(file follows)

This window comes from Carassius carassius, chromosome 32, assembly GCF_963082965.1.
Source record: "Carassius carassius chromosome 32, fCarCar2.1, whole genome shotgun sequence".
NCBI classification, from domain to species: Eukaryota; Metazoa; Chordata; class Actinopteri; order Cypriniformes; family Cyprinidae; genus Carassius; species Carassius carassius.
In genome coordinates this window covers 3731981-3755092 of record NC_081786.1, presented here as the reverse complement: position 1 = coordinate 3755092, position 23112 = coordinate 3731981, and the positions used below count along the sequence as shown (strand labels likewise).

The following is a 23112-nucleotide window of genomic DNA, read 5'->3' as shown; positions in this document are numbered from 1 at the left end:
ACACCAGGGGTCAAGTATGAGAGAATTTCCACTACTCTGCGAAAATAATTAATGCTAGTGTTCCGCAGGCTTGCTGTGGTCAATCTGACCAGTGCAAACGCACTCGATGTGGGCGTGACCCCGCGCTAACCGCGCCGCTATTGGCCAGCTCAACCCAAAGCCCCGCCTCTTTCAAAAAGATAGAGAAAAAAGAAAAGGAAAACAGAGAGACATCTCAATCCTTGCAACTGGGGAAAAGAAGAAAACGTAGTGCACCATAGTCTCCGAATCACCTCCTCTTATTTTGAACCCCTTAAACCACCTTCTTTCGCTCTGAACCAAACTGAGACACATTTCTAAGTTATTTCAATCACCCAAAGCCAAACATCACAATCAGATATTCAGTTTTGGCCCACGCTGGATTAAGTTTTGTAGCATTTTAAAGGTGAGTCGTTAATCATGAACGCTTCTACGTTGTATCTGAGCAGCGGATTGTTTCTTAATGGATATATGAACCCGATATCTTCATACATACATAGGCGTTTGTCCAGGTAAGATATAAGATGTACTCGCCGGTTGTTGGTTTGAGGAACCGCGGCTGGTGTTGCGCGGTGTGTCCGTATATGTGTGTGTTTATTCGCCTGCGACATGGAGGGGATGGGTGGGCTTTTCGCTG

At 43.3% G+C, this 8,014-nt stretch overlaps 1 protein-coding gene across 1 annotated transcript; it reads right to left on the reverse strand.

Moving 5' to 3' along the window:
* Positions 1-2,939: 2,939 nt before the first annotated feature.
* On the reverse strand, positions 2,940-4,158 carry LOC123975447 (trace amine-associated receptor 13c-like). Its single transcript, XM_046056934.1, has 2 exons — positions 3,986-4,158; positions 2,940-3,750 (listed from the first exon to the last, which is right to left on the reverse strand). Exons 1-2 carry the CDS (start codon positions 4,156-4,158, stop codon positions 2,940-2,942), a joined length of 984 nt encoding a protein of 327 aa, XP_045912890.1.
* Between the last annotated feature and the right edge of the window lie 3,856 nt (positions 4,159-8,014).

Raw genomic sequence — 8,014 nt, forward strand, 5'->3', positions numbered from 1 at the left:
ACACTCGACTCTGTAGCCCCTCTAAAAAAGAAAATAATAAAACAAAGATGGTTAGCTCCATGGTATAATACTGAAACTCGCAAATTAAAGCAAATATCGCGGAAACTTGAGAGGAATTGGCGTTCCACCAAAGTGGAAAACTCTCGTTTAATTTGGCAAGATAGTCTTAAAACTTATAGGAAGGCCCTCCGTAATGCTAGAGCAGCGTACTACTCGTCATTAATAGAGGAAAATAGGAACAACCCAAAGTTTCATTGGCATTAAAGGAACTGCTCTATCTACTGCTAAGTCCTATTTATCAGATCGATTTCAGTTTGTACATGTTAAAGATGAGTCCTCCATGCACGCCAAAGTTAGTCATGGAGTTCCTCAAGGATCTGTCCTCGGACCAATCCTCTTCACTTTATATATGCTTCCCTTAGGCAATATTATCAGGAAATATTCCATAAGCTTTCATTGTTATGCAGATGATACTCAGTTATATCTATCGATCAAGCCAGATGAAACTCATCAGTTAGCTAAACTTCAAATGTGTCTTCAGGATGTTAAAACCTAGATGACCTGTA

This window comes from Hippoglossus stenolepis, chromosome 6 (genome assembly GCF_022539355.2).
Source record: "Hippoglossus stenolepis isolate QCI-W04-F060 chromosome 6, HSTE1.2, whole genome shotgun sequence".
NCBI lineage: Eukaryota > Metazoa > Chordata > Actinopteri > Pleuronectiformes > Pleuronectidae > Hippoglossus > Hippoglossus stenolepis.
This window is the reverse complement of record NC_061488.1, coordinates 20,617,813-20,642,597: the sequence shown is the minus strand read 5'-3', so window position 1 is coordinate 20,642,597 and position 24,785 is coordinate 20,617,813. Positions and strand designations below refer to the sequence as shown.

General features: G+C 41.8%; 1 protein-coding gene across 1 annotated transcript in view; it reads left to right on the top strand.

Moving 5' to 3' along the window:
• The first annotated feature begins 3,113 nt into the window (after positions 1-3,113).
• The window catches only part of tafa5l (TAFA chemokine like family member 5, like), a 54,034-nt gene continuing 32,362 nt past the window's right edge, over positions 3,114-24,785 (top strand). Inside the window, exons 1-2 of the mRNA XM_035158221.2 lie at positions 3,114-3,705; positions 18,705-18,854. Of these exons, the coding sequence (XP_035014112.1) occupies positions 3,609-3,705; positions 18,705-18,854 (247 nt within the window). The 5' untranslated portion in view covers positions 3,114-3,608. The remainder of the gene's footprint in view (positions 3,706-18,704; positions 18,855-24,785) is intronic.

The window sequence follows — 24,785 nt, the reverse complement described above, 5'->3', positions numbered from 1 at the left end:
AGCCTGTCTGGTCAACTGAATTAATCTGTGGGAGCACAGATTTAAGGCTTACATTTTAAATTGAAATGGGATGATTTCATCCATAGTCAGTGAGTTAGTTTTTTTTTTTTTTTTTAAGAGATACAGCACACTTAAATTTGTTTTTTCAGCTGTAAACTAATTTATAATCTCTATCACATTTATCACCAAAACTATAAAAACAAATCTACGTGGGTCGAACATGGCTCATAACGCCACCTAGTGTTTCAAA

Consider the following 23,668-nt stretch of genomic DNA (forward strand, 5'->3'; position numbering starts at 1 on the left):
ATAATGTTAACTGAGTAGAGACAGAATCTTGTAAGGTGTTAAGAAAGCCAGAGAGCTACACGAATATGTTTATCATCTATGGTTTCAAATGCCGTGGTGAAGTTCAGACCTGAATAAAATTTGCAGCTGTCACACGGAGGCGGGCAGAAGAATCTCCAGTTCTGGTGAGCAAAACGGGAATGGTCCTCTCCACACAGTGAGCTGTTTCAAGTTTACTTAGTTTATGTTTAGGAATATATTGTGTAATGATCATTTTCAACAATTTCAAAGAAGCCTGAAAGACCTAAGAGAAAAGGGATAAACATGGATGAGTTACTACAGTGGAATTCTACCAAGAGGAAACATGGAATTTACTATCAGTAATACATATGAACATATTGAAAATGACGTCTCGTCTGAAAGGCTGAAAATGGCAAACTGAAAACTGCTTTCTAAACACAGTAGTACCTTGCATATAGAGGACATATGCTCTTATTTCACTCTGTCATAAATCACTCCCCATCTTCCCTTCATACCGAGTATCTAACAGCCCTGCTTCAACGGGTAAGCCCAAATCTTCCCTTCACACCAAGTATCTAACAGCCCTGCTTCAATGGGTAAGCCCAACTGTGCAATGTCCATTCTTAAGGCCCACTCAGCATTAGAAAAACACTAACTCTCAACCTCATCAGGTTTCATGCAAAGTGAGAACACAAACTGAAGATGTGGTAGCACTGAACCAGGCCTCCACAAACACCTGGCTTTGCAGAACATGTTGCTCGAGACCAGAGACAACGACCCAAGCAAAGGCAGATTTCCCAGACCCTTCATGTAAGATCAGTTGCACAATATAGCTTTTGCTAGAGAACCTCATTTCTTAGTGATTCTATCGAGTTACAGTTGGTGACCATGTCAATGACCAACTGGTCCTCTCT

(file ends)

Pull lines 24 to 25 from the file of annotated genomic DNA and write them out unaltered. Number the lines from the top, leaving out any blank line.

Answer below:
Consider the following 23,668-nt stretch of genomic DNA (forward strand, 5'->3'; position numbering starts at 1 on the left):
ATAATGTTAACTGAGTAGAGACAGAATCTTGTAAGGTGTTAAGAAAGCCAGAGAGCTACACGAATATGTTTATCATCTATGGTTTCAAATGCCGTGGTGAAGTTCAGACCTGAATAAAATTTGCAGCTGTCACACGGAGGCGGGCAGAAGAATCTCCAGTTCTGGTGAGCAAAACGGGAATGGTCCTCTCCACACAGTGAGCTGTTTCAAGTTTACTTAGTTTATGTTTAGGAATATATTGTGTAATGATCATTTTCAACAATTTCAAAGAAGCCTGAAAGACCTAAGAGAAAAGGGATAAACATGGATGAGTTACTACAGTGGAATTCTACCAAGAGGAAACATGGAATTTACTATCAGTAATACATATGAACATATTGAAAATGACGTCTCGTCTGAAAGGCTGAAAATGGCAAACTGAAAACTGCTTTCTAAACACAGTAGTACCTTGCATATAGAGGACATATGCTCTTATTTCACTCTGTCATAAATCACTCCCCATCTTCCCTTCATACCGAGTATCTAACAGCCCTGCTTCAACGGGTAAGCCCAAATCTTCCCTTCACACCAAGTATCTAACAGCCCTGCTTCAATGGGTAAGCCCAACTGTGCAATGTCCATTCTTAAGGCCCACTCAGCATTAGAAAAACACTAACTCTCAACCTCATCAGGTTTCATGCAAAGTGAGAACACAAACTGAAGATGTGGTAGCACTGAACCAGGCCTCCACAAACACCTGGCTTTGCAGAACATGTTGCTCGAGACCAGAGACAACGACCCAAGCAAAGGCAGATTTCCCAGACCCTTCATGTAAGATCAGTTGCACAATATAGCTTTTGCTAGAGAACCTCATTTCTTAGTGATTCTATCGAGTTACAGTTGGTGACCATGTCAATGACCAACTGGTCCTCTCT